QUEENS — At the borough's only national park, artwork showcasing interpretations of Fort Tilden's history is on display at a new exhibit that opens Saturday.
It was partially funded with a $20,000 grant from NPS and the National Endowment of the Arts to honor their anniversaries, with the NEA celebrating 50 years of helping artists around the country.
Fort Tilden, which is part of the Gateway National Recreation Area, has a rich history in the peninsula's development and its natural habitat.
The RAA wanted to explore the nature of the area's habitat with its themes — inviting painters to focus on the subjects of aviation and "pollination," organizers said.
"This life cycle of native botany, birds and insects that use a geographic area for migration, food, and breeding is often referred to as a pollinator cycle," they wrote in their call for artists.
Artist John Hedderson, who spent summers in nearby Roxbury, was inspired by Michaelangelo's "The Creation of Adam" and incorporated a pollination theme.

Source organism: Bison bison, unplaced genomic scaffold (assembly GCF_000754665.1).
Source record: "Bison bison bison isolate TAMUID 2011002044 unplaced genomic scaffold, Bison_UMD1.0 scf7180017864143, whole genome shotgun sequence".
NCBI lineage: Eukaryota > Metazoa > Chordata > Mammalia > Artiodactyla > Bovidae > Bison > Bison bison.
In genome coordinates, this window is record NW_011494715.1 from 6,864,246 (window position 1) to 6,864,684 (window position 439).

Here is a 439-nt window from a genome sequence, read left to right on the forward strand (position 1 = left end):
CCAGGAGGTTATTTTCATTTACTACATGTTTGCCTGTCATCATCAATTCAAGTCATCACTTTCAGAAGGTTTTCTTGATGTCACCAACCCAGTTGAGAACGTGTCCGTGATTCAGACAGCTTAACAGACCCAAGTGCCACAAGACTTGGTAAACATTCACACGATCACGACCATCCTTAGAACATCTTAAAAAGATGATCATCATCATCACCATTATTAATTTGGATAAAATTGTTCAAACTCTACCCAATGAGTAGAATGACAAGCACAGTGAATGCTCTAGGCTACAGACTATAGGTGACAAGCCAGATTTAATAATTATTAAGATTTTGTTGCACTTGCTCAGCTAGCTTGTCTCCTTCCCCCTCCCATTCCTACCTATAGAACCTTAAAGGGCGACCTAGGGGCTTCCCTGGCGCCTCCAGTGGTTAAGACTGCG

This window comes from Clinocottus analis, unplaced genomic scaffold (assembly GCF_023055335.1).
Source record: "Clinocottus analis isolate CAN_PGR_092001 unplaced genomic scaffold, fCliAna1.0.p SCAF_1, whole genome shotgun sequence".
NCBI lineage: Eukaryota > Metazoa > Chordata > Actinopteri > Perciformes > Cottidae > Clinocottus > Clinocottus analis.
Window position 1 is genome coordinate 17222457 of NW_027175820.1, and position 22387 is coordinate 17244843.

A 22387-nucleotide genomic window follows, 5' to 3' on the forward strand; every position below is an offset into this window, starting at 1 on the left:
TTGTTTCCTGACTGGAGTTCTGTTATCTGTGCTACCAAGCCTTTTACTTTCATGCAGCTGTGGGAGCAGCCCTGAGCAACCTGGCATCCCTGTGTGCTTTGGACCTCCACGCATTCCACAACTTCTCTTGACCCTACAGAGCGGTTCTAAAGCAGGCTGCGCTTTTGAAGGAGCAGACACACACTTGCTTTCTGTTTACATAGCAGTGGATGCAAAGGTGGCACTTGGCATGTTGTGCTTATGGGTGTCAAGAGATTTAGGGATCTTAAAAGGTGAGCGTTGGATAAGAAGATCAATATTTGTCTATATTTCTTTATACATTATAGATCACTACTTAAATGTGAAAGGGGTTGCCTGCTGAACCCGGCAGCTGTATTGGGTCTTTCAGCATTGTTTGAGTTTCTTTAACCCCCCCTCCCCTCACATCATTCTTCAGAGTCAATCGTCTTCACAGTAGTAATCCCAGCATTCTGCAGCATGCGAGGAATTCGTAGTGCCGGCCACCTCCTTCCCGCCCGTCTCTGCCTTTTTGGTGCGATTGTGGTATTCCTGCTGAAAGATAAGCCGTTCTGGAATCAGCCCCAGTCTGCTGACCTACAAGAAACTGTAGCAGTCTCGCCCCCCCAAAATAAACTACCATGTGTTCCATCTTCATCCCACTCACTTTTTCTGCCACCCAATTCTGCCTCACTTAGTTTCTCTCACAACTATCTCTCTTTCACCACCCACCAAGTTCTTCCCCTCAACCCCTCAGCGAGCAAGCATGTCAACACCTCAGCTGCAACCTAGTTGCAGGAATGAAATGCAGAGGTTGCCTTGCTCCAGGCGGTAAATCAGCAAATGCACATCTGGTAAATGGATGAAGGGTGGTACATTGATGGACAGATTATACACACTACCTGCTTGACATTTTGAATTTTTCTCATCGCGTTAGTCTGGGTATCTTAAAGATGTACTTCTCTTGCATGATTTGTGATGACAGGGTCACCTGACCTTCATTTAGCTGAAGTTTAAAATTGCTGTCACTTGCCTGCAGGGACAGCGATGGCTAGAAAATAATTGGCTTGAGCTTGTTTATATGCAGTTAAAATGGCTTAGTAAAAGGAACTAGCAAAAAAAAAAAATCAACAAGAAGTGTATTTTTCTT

Two brightly-painted bees are on God and Adam's fingers as they touch along Jamaica Bay, with the Marine Parkway-Gil Hodges Memorial Bridge in the background.
"It can be interpreted as God giving man bees," he said.
Since Hurricane Sandy, the landscape of Fort Tilden has been changed by invasive plants, something the NPS has tried to combat, according to the RAA.
Other paintings include lifelike depictions of Robert Moses, the controversial master builder who created Jacob Riis Park; and artist Christopher Cardinale's mural showing the refugees from the Fujian province in China whose boat, the Golden Venture, ran aground in 1993, steps from the gallery.
The show opens Saturday with a reception from 12 p.m. until 4 p.m., and runs throughout the summer.